Every grant application asks you how you will sustain funding for the proposed project after grant funding has ended. Nearly all funders see their role as launching new ideas, supporting pilot programs, and encouraging system change. For that reason, most funding sources limit their support to three to five years. After that, it is their expectation that other sources of support will be found. That’s why a grant application will ask you to describe your strategy for sustainability.
Do you have one?
Right now, I’m working on a sustainability plan for an innovative program which is two years into a three-year federal grant. This has caused me to think hard about what needs to go into sustainability planning. Here are my thoughts:
Start early: There’s a reason why funding sources ask you to talk about sustainability in the grant application. It’s because that’s when you should be thinking about it! Last minute sustainability planning equals panic; that’s not productive.
Engage good partners: This also should be done early. Bringing in key partners at the beginning insures their input in program design and operation and gives them time to think about their own organization’s role in sustainability. If each key partner can see how the project benefits his/her organization, their contribution to sustainability will be enhanced.
Operate a good program: Self-evident, maybe, but you’d be surprised how many projects have slow start-ups, heavy staff turnover, poor recruitment, and other impediments to showing impressive results. Unless a program has good outcomes that indicate future, even better, success, sustainability is practically impossible.
Determine what’s worth sustaining: Not every program component will make the cut. It’s important to have a critical eye toward the program, think objectively about what’s working well and what isn’t and consider program modifications or even redesign to strengthen winning components.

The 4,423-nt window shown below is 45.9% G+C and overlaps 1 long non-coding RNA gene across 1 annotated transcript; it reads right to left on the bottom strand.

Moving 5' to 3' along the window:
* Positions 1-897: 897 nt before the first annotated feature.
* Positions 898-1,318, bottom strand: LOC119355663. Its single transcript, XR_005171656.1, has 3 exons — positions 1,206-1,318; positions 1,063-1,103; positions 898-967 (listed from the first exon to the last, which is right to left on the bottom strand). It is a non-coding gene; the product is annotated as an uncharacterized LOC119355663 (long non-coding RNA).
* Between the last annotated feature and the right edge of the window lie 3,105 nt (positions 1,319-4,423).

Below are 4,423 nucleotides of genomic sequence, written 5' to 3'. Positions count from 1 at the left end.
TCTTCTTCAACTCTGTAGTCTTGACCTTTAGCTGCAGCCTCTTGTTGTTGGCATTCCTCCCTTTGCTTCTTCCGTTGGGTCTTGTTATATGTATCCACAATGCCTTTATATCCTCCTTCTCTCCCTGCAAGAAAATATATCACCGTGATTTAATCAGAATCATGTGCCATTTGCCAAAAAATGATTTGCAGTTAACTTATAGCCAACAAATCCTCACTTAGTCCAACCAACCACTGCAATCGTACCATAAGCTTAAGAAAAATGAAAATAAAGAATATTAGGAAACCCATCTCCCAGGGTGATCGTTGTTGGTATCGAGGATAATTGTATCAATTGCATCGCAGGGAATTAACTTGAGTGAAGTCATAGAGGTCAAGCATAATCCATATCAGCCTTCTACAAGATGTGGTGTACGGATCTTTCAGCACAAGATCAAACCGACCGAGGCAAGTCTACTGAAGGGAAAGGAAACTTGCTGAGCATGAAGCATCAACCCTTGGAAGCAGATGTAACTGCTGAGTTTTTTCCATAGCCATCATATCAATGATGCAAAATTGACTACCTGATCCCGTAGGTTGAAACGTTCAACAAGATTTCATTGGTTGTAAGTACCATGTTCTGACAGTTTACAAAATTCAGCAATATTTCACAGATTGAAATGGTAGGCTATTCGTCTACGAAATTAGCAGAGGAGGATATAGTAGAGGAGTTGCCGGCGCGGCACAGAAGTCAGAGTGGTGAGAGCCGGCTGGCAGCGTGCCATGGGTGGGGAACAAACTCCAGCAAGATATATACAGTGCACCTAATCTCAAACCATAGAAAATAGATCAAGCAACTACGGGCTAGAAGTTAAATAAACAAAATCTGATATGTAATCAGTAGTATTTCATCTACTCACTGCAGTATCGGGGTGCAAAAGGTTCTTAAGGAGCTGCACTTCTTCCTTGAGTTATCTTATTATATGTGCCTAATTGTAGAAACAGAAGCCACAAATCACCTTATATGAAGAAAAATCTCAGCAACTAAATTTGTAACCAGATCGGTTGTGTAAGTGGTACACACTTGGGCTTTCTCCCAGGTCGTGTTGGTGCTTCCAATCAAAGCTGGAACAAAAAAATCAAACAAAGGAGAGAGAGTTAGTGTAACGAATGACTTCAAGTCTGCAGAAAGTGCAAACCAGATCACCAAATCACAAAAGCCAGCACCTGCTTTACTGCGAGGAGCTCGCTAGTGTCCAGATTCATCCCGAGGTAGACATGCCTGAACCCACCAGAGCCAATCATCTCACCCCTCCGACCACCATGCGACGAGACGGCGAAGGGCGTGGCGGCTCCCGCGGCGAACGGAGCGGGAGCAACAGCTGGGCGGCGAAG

Develop a compelling case statement: This has two ingredients: 1) an analysis of participant outcomes that demonstrates that people do better in this program than without it; and 2) an analysis of costs associated with the program as compared to business as usual. You want to have a strong answer to potential funders’ question: Is this program better than what we are currently doing?
Find the connectivity: Among your partners, who benefits most from the program? In the broader community, including government, human service systems, foundations, who stands to benefit from the results your program is providing? Finding these connections and weaving them together into a network of interest and support for the project is critical.
Educate: There are many ways to educate and a project focused on sustainability needs to employ them all. Having good program materials, using print and social media, making presentations to conferences and groups of foundations, and seeking opportunities to educate the broader community about the project are all critical sustainability steps. Every member of a collaborative effort should be able to educate others about the project.
Connect the resource dots: Sustainability may be the result of new funding, realignment of existing funding, increased in-kind resources, greater use of volunteers, institution of a fee structure or all of the above and more. What is clear from experience is that one single funding source is unlikely to be the savior for a program; there needs to be a network of support if long-term sustainability is to be achieved.
Project sustainability is a tough question but without careful thought and planning, a great project can evaporate at the end of its initial funding. Time to start planning is now.